“The area in which Lin was working matches up with Chinese areas of interest, including their military modernization programs and the tension over the South China Sea,” Mike Sulick, the former head of counterintelligence at the CIA as well as the agency’s national clandestine service, told Foreign Policy.
As someone with advanced training and knowledge of the surveillance planes, Sulick added that Lin would be “somebody of incredible interest” to China.
The espionage case comes at a fraught moment in the disputed waters of the South China Sea, with the United States and its Asian allies increasingly concerned about Beijing’s assertive moves in the area. Beijing has been building artificial islands to bolster its expansionist claims in the strategic waterway, escorting fishing flotillas in contested waters and deploying radars, missile defense systems, and fighter jets in the Paracels.
The alleged espionage could undercut the U.S. military’s surveillance operations in the Asia-Pacific, where U.S. and Chinese vessels are engaged in a game of cat and mouse — and increase the potential that a misunderstanding could escalate into an armed clash.
Peter Singer, a senior fellow at New America, said that if Lin has spied on behalf of China he could have clued in Beijing about what the United States knows about Chinese capabilities. American admirals, Singer said by way of example, are deeply concerned about the possibility of a Chinese submarine attack on a U.S. carrier group. Lin, by virtue of his experience in an airborne submarine hunter, could provide China with key intelligence about how and at what range the United States can detect Chinese attack submarines. That might allow Chinese admirals to evade America’s premier submarine hunter, said Singer, co-author of the novel Ghost Fleet, which depicts a future war with China.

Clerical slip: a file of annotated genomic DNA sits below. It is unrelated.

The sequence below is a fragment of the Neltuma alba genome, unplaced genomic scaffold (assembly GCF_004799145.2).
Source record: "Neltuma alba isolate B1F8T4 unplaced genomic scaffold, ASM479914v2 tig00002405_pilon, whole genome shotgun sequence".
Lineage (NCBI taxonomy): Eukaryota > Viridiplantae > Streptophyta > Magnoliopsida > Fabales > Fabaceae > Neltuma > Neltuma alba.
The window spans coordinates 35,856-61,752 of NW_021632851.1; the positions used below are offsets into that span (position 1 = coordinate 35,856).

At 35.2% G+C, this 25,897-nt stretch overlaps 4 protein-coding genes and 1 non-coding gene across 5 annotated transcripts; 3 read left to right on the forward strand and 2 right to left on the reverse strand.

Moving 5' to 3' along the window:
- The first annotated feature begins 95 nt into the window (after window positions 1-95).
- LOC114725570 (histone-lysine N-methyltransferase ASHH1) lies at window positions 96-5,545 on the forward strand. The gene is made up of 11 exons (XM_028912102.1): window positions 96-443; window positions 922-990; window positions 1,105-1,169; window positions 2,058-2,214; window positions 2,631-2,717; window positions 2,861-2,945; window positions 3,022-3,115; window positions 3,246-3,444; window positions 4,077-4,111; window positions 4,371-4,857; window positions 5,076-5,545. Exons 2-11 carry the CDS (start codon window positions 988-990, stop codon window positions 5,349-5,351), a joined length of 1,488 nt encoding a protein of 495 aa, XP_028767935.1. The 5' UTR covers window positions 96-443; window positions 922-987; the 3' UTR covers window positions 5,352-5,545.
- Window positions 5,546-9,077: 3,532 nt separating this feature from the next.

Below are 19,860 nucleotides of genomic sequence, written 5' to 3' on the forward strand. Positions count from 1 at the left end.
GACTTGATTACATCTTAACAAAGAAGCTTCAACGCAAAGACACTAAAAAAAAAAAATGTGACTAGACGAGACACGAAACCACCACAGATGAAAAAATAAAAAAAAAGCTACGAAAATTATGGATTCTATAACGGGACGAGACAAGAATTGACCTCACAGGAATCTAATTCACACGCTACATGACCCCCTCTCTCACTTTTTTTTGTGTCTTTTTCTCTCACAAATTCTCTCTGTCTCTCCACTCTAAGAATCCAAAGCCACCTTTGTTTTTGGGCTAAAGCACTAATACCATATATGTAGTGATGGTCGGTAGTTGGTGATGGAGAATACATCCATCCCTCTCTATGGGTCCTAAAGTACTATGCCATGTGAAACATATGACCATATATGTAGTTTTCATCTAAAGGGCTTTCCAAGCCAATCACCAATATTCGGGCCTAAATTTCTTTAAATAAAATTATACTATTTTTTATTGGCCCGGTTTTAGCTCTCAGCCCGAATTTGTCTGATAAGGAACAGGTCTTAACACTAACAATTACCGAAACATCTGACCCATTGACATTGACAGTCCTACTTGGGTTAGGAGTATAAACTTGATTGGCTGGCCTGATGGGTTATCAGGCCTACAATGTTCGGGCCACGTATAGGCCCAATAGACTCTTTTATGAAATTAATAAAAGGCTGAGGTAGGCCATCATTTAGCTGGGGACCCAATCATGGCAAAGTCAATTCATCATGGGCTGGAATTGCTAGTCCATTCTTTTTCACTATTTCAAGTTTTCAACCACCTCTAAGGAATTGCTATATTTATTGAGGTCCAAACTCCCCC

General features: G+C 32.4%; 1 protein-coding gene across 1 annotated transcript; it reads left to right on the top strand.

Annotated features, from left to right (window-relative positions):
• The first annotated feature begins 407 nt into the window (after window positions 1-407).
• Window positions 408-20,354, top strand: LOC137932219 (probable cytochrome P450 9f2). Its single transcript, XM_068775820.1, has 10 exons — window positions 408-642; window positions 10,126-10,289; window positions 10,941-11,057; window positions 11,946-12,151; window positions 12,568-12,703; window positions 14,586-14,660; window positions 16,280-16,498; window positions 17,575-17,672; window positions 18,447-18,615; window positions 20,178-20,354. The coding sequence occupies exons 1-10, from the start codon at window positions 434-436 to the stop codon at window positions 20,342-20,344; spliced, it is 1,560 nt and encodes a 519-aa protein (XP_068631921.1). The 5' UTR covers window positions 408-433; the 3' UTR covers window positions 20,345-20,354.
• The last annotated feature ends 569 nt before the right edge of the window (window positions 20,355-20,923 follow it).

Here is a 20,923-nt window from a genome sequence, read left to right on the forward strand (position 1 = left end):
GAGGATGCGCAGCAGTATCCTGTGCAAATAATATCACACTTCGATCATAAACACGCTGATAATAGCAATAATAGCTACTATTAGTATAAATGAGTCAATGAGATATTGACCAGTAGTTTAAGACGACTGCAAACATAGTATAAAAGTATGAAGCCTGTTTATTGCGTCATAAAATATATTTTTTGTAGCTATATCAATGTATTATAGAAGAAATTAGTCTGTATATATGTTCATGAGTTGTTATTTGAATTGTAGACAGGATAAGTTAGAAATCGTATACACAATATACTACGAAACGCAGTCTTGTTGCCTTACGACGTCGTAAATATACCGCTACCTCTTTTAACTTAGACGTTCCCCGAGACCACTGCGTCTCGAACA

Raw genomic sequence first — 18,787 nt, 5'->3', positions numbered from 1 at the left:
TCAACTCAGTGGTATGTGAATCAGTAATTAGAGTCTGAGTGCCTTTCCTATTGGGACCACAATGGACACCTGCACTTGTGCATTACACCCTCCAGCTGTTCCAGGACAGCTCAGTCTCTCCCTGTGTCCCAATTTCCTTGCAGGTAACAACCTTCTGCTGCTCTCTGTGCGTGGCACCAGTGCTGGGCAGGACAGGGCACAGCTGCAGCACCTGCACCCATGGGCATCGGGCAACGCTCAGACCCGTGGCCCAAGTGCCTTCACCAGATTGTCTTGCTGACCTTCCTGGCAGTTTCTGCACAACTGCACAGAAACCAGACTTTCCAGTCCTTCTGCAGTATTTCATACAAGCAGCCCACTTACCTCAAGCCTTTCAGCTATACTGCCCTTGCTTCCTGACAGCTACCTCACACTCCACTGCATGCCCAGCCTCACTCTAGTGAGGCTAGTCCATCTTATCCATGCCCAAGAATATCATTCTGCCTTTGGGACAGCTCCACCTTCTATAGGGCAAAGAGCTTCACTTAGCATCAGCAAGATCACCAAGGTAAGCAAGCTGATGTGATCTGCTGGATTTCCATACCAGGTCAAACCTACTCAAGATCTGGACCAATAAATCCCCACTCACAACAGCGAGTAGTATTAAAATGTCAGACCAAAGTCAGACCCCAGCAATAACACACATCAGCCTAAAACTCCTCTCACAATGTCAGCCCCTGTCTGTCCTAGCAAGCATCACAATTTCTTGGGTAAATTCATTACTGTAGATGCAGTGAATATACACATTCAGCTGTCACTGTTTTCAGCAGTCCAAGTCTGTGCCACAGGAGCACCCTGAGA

Planes such as the Poseidon and Aries also soak up electronic data as they fly along China’s coastline. This includes, for example, emissions from coastal radar stations, radio communications, and other data traveling through the air. That information can be used in mapping radar stations and planning for an eventual strike on Chinese territory. Lin’s suspected espionage could possibly compromise such plans by revealing what weaknesses in Chinese defenses that the United States has managed to observe.
The Poseidon, Singer said, represents “the cutting edge of our maritime surveillance and anti-submarine warfare planes.” The plane marries a highly advanced set of sensors with an innovative way of sharing the information it collects with planes, ships, and submarines. “Imagine it as a key hub in a hub-and-spokes approach,” he said.
Lin, who is being held in pretrial confinement at the Navy Consolidated Brig in Chesapeake, Virginia, faces possible charges of espionage, attempted espionage, and patronizing a prostitute.
Lin was born in Taiwan and has written critically online about China’s Communist government, raising questions about whether he would knowingly try to help Beijing. Sulick, the former CIA officer, said one possible explanation is that Lin was a victim of a “false flag” operation in which Chinese agents posed as Taiwanese spies — leading Lin to mistakenly provide information to an American rival instead of an American ally